Thursday, March 17, 2011

Mushroom Madness

I do like mushrooms and pastry crust so the combination of this spring tart really appealed to me. The problem is, I loathe eggs. The idea of taking this succulent mix of mushrooms and tossing them into a Gluten-free pastry tart and adding some eggs and cream, was almost too much for me. Once I had the mushrooms ready I just wanted to sit down and eat them and forget the tart altogether. I can't say I loved the tart like I loved the mushrooms but it was special and stylish, exactly what I was looking for as part of my vegetarian dinner Tuesday Evening.

I made my own Gluten-free tart shell, following a recipe from Gluten-Free Girl and the Chef. You will have to get their book if you want the recipe, I can't copy it here. It is a very nice, flaky pastry that won't disappoint. You could also get an ready made Gluten-free pie shell from Whole Foods, they are quite good.

Regardless these mushrooms are delish. I wouldn't hesitate to serve them as a stand alone side with a piece of grilled or roasted meat, atop crostini or lathered on a piece of toast.

Dried Porcini and Fresh mushroom tart

1 ounce dried porcini mushrooms
1/2 cup white wine or dry sherry
9 inch tart shell
1 tablespoon olive oil plus a teaspoon
1/2 pound white or brown mushrooms, sliced 1/4 inch thick
1/2 pound portabella mushrooms, gills removed, sliced 1/4 inch thick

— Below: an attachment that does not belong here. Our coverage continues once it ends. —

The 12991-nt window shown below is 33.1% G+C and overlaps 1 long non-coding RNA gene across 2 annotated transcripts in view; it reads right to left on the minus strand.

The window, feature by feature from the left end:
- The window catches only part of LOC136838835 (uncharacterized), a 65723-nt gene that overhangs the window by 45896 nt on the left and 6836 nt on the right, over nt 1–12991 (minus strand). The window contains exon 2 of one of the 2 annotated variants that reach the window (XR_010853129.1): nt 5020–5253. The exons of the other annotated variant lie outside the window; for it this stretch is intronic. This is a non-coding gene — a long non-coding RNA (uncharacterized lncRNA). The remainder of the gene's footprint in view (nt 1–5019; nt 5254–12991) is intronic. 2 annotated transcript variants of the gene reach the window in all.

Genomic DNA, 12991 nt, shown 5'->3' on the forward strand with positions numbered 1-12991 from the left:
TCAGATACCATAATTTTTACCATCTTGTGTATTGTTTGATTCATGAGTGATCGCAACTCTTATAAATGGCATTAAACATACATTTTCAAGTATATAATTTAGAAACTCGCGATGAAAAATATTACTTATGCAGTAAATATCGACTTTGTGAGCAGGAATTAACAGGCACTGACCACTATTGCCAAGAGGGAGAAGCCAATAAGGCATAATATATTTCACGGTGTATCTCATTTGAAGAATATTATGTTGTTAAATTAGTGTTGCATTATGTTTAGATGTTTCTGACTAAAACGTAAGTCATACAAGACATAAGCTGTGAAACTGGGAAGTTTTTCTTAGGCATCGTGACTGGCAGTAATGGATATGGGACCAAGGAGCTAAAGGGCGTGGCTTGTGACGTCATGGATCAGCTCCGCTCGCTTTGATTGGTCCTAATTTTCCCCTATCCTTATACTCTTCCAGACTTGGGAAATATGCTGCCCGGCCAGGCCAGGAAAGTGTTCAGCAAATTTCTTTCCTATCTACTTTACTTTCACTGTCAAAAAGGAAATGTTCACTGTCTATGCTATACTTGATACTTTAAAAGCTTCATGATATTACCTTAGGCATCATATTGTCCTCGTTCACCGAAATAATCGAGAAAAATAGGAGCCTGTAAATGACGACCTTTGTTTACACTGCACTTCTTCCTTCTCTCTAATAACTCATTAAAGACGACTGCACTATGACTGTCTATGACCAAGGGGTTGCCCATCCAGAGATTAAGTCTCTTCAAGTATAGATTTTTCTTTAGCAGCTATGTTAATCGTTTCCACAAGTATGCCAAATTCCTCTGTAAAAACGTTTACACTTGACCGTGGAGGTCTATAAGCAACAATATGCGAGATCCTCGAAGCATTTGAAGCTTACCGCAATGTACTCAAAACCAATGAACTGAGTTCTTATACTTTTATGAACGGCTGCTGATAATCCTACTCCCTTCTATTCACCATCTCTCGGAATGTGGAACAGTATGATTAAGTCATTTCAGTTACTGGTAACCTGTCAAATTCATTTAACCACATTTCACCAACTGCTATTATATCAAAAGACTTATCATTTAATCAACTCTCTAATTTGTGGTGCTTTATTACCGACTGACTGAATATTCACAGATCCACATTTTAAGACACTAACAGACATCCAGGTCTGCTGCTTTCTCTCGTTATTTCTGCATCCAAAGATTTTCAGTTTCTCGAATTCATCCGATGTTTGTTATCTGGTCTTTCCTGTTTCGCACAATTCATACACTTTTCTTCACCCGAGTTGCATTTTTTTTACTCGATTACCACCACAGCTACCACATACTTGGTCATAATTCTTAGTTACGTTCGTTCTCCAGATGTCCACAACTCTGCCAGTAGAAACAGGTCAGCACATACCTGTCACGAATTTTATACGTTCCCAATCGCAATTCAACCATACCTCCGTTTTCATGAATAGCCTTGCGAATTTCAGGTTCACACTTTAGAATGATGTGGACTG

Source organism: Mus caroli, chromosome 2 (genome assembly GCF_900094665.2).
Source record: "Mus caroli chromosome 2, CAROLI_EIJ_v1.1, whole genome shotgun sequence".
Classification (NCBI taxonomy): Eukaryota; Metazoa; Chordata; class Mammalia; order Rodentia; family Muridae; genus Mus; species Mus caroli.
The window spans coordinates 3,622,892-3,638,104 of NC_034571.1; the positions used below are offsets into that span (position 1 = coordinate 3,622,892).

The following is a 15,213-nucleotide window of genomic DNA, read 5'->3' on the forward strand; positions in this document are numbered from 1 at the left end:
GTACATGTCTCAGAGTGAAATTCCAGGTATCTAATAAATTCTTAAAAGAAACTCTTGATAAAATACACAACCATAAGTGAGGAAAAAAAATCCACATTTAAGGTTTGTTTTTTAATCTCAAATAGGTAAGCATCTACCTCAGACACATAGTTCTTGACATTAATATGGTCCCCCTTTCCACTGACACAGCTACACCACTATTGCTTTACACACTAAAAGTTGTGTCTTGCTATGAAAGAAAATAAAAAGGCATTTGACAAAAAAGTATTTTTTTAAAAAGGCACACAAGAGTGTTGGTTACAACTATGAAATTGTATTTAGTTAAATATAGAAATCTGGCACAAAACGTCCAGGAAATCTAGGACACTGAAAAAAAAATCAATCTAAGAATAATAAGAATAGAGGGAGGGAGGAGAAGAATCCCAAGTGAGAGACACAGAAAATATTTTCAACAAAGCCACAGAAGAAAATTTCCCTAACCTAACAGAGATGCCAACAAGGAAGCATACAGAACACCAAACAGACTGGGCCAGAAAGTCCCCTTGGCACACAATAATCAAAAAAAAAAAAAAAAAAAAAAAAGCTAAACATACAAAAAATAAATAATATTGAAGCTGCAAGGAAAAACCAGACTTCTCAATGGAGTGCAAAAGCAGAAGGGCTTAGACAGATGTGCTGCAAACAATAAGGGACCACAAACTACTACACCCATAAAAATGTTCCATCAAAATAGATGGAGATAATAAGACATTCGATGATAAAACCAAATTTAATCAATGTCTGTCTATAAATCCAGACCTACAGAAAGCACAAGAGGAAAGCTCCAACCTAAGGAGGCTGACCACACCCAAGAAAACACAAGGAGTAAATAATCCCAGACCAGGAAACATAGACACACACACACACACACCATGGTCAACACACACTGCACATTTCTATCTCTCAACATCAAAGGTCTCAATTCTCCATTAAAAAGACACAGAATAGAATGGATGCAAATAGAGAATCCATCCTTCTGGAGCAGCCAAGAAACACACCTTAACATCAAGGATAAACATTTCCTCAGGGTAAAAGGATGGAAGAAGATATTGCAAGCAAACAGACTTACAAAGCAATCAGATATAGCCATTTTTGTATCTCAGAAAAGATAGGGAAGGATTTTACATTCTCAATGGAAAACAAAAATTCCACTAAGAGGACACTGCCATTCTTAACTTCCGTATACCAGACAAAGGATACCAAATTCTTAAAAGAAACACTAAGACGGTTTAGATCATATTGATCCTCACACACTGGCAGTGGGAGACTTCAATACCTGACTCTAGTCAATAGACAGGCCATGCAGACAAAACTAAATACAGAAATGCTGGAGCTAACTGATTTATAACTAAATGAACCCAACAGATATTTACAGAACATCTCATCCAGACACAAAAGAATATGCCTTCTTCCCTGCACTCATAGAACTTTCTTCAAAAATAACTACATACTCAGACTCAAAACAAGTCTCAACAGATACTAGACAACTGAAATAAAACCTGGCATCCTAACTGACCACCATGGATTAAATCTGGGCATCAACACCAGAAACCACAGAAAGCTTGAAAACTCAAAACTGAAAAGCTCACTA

1 large white onion diced small
sea salt and freshly ground pepper
1 heaping tablespoon tomato paste
2 tablespoons minced parsley and thyme
1 egg
2/3 cup cream

Preheat oven to 425. Prepare tart shell or pie shell and pre-bake
Put the porcini in a saucepan with the wine and half a cup of water, bring to a boil, turn off head, cover and let sit for 30 minutes. Strain through a fine strainer into a bowl and chop the mushrooms into smaller pieces. Reserve the soaking water.

Heat oil in a wide skillet. Add the onion and cook over medium-high heat, stirring frequently until the onions start to brown, about 5 minutes. Add the fresh mushrooms. Raise heat to high, season with salt and pepper, tossing until they start to color, about 10 minutes. Stir in the tomato paste and a few tablespoons of the mushroom-soaking liquid. Add the porcini and continue cooking, adding more mushroom liquid in small amounts until the mushrooms are tender and glazed about 15 minutes. Add half the herbs.

Scoop the mushrooms into your prepared tart pan or pie shell. Blead the egg with the cream and pour the custard over the mushrooms. Bake until the custard is set, about 30 minutes. When done, sprinkle with remaining herbs and dab some olive oil over the mushrooms to make them shine. Serve warm or at room temp.